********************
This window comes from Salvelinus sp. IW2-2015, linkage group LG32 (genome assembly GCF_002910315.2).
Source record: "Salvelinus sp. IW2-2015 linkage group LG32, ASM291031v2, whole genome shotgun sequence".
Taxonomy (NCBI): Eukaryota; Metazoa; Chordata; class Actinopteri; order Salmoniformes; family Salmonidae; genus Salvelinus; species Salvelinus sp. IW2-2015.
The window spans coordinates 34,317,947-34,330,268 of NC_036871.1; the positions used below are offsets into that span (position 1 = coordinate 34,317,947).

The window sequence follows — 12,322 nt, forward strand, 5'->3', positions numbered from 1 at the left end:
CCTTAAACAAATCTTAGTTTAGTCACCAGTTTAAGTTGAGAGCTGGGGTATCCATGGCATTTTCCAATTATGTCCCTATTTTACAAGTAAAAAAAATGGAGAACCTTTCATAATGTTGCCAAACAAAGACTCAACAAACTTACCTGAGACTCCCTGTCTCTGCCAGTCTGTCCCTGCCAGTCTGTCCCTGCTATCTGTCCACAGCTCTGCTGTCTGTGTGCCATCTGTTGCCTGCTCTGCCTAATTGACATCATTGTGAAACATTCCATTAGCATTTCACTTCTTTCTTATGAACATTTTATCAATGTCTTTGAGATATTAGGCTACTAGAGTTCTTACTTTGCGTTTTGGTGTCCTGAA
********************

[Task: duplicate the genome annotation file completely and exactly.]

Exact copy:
This window comes from Salvelinus sp. IW2-2015, linkage group LG32 (genome assembly GCF_002910315.2).
Source record: "Salvelinus sp. IW2-2015 linkage group LG32, ASM291031v2, whole genome shotgun sequence".
Taxonomy (NCBI): Eukaryota; Metazoa; Chordata; class Actinopteri; order Salmoniformes; family Salmonidae; genus Salvelinus; species Salvelinus sp. IW2-2015.
The window spans coordinates 34,317,947-34,330,268 of NC_036871.1; the positions used below are offsets into that span (position 1 = coordinate 34,317,947).

The window sequence follows — 12,322 nt, forward strand, 5'->3', positions numbered from 1 at the left end:
CCTTAAACAAATCTTAGTTTAGTCACCAGTTTAAGTTGAGAGCTGGGGTATCCATGGCATTTTCCAATTATGTCCCTATTTTACAAGTAAAAAAAATGGAGAACCTTTCATAATGTTGCCAAACAAAGACTCAACAAACTTACCTGAGACTCCCTGTCTCTGCCAGTCTGTCCCTGCCAGTCTGTCCCTGCTATCTGTCCACAGCTCTGCTGTCTGTGTGCCATCTGTTGCCTGCTCTGCCTAATTGACATCATTGTGAAACATTCCATTAGCATTTCACTTCTTTCTTATGAACATTTTATCAATGTCTTTGAGATATTAGGCTACTAGAGTTCTTACTTTGCGTTTTGGTGTCCTGAA